“I had zero exposure to the sport of golf”

Arthur was born and spent the first 11 years of his life in the Philippines, living with his parents and two younger brothers just outside Manila. “I had zero exposure when it came to the sport of golf in a country where the national sport is basketball,” he says. “Golf was widely seen as a rich person's game or for the elite, but I come from an average family; my father was a policeman and my mother was a nurse. It wasn't until I was a teenager that I first held a golf club in a PE lesson in school. I didn't take much interest. I preferred playing football or basketball. Plus, I still had that Happy Gilmore perception of it being a posh sport for rich old men in awful trousers.”

Arthur tees it up at the legendary Queen's Park pitch & putt in North West London
Arthur tees it up on the tricky 5th hole at RQP

He admits he could not have possibly imagined the golfer he is today, something his father still has trouble understanding. “Every time I tell him I’m playing golf he always makes the same comment: ‘I can’t believe my son is playing golf’. He thinks it’s for rich people still. He just can’t get his head around the fact that we’ve come from quite a humble upbringing, and here’s his son playing a sport that he truly believes is for the upper class. I try to break barriers in his mind, you know. It can be cheap.”

As well as his morning drills on Royal Queen’s Park, Arthur has clocked up the miles, lugging his golf bag on tubes and trains and buses to play twilight rounds at Royal Epping Forest, a public course many miles away in Chingford. He likes Royal Epping Forest because it’s “relaxed”. It also only charges only £10 for the privilege – not that Arthur’s Dad is willing to be swayed: “Sometimes my dad has come down to the driving range with me, but when he sees all the other people with their shiny clubs he says, ‘Golf is for rich people.’ I say to him, ‘Dad, I’m not rich. I just love the sport.’”

"For me it's all about the enjoyment..."

Arthur’s love affair is burning bright. It is also teaching him things — not least about himself. “I’ve found out that when I put my mind into something, I’ve got a really long patience,” he says. “If I like something, I will go out of my way to do it, way out of my way. Five years ago, if you told me that I’d be lugging a golf bag up and down stairs and changing platforms and getting on and off trains and buses, I’d be like, ‘You’re mad. That’s never going to happen.’”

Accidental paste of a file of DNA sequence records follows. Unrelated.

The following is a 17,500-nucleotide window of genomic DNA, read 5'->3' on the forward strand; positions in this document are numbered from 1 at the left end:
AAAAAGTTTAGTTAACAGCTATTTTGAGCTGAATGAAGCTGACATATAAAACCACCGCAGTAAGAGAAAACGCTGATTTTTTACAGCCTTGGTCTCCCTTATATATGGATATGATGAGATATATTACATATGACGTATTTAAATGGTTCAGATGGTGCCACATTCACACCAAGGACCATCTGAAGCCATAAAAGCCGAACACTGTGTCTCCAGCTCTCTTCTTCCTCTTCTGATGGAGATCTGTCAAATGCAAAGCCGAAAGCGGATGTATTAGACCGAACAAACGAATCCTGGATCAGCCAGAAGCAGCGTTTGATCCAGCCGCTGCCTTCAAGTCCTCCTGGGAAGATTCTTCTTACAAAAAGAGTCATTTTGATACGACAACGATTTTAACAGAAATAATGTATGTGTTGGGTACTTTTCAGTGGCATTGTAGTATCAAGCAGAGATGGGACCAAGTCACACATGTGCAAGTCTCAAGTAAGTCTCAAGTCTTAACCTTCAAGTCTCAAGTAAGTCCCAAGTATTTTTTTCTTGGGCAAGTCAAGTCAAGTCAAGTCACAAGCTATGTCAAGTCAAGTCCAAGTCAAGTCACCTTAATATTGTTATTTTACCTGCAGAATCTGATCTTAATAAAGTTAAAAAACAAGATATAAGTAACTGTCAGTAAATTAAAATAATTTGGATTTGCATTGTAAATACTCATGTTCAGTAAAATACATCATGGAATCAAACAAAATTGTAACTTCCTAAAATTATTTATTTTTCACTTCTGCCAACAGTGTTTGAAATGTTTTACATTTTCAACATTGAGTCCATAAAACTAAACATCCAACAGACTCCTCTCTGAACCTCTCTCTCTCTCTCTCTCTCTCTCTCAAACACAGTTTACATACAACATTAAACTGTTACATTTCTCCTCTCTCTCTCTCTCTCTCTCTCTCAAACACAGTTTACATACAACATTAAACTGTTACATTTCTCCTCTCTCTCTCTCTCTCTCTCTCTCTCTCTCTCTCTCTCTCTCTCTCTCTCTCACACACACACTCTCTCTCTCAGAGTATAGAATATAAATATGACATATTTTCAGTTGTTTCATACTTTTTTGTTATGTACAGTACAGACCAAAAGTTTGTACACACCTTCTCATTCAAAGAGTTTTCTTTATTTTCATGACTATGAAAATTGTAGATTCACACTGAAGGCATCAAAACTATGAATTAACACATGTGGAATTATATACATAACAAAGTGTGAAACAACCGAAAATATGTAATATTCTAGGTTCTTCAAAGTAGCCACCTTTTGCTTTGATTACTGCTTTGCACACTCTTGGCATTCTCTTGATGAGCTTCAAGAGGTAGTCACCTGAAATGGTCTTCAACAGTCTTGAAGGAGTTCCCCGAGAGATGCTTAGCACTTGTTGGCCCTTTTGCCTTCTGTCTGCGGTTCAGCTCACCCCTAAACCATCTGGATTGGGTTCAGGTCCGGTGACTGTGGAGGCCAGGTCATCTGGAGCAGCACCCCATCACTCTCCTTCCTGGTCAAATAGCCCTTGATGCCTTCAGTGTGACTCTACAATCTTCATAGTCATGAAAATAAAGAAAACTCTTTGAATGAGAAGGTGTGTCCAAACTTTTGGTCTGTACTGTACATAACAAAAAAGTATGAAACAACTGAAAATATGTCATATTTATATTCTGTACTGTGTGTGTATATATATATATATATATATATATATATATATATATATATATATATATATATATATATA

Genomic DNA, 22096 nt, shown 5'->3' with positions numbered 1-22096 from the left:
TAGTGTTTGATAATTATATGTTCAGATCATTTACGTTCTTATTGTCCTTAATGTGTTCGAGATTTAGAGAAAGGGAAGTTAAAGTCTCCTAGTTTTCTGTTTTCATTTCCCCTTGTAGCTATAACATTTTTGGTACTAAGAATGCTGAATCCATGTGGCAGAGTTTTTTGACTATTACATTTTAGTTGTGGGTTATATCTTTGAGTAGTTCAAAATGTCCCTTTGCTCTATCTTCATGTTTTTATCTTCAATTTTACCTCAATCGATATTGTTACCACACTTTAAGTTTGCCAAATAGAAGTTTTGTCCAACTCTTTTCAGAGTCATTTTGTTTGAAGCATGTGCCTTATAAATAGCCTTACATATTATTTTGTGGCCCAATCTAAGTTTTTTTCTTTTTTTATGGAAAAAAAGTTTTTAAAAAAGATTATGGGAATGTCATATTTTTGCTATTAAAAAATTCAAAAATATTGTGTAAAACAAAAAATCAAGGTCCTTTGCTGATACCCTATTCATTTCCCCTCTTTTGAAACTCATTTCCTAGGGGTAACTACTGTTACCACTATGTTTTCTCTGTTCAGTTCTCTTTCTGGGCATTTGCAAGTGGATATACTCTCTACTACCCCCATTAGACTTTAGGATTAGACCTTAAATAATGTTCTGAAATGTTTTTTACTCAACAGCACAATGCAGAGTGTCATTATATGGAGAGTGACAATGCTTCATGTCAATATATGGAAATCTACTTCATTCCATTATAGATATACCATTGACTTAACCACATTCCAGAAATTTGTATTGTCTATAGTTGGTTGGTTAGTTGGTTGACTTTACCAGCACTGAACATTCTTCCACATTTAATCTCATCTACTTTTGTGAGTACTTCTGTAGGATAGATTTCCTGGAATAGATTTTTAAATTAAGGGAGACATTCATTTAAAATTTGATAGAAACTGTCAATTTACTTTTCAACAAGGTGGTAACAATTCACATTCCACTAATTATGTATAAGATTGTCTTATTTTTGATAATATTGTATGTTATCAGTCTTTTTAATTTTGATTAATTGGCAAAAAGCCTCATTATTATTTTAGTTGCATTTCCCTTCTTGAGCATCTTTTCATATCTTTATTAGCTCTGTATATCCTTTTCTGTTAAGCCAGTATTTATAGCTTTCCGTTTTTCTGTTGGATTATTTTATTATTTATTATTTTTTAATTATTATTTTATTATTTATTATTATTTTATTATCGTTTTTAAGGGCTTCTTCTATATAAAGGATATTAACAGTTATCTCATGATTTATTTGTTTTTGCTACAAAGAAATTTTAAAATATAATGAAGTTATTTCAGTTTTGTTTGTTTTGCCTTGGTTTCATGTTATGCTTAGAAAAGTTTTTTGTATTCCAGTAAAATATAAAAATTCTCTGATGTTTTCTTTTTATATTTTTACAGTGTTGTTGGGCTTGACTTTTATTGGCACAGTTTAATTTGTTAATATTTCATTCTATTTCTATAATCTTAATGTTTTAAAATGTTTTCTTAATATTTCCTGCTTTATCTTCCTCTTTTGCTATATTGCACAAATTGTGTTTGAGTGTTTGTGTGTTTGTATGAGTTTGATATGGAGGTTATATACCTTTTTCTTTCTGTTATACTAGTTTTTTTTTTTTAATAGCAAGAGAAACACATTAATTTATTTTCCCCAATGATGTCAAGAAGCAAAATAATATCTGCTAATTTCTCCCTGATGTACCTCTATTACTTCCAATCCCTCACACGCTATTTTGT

His game speaks to the passion he has poured into it. On the difficult fourth hole at Queen’s Park, with its domed putting surface welcoming incoming balls with all the enthusiasm of a concrete paving stone, he not only finds the green but rolls in the putt for a birdie. Two scantily clad sunbathers in the long grass continued to show each other their phones, oblivious to the rarity of what they have just missed.

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The knowledgable gallery at RQP

During our second circuit of nine holes (the park keeper had given up and gone home by this point), Arthur makes another two on the fifth, a devilish 46-yarder to a crowned green protected by the overhanging branches of a large horse chestnut tree. Once again, the response is lukewarm: the half-naked yogic marshal beside the tee paying no heed whatsoever. Afterwards, Arthur is happy, although he insists that he’s not setting himself goals. “To be honest, if I get to 18 – a bogey on each hole – I’d be really happy with that.” He’ll go deeper than that, trust us.

“For me, it’s about the enjoyment,” Arthur offers as a parting shot. “I once heard someone say, ‘Golf is the most fun, when you're most serious about having fun’, which sums me up as a golfer right now. I’m striving to slowly improve but I’m just enjoying playing.”